Post-classical history

The Fourth Crusade and the Sack of Constantinople

The Fourth Crusade and the Sack of Constantinople

A year after Richard III’s death, a boy claiming to be a Yorkist prince appeared as if from nowhere, claiming to be Richard III’s heir and the rightful King of England. In 1487, in a unique ceremony, this boy was crowned in Dublin Cathedral, despite the Tudor government insisting that his real name was Lambert Simnel and that he was a mere pretender to the throne.

Now, in The Dublin King, author and historian John Ashdown-Hill questions that official view. Using new discoveries, little-known evidence and insight, he seeks the truth behind the 500-year-old story of the boy-king crowned in Dublin. He also presents a link between Lambert Simnel’s story and that of George, Duke of Clarence, the brother of Richard III. On the way, the book sheds new light on the fate of the ‘Princes in the Tower’, before raising the possibility of using DNA to clarify the identity of key characters in the story and their relationships.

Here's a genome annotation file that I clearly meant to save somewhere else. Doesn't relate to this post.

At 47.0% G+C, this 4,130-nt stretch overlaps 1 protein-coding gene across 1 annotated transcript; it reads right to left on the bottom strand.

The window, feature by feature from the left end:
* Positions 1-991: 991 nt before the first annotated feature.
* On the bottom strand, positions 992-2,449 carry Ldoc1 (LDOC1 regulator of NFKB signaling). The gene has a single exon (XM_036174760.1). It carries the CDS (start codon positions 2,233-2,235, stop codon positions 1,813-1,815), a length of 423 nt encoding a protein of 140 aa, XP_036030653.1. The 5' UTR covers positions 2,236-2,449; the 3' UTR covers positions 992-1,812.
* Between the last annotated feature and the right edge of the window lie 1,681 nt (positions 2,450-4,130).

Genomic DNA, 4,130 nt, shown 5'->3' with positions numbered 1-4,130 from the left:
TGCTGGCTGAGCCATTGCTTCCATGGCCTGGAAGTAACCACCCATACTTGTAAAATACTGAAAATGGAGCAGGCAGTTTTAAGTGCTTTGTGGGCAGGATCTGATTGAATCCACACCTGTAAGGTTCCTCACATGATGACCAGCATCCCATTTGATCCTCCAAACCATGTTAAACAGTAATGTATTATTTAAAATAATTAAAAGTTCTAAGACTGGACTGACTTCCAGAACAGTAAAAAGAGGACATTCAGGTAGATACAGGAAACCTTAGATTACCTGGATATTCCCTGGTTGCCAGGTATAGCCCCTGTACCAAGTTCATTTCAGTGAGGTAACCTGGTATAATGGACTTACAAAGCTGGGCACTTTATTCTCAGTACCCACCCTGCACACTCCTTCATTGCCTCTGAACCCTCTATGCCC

PREFACE: The Crusades—Medieval and Modern

PROLOGUE: The Coronation of Emperor Baldwin



Chapter 1. The Origins and Preaching of the Fourth Crusade, 1187—99

Chapter 2. Abbot Martin’s Crusade Sermon, Basel Cathedral, May 1200

Chapter 3. The Tournament at Écry, November 1199

Chapter 4. The Treaty of Venice, April 1201

Chapter 5. Final Preparations and Leaving Home, May 1201—June 1202

Chapter 6. The Crusade at Venice and the Siege of Zara, summer and autumn 1202

Chapter 7. The Offer from Prince Alexius, December 1202-May 1203

Chapter 8. The Crusade Arrives at Constantinople, June 1203

Chapter 9. The First Siege of Constantinople, July 1203

Chapter 10. Triumph and Tensions at Constantinople, July—August 1203

Chapter 11. The Great Fire of August 1203

Chapter 12. The Murder of Alexius IV and the Descent into War, early 1204

Chapter 13. The Conquest of Constantinople, April 1204

Chapter 14. The Sack of Constantinople, April 1204

Chapter 15. The End of the Fourth Crusade and the Early Years of the Latin Empire, 1204—5

Chapter 16. The Fate of the Latin Empire, 1206—61

AFTERWORD: ‘The science of war, if not practised beforehand, cannot be gained when it becomes necessary’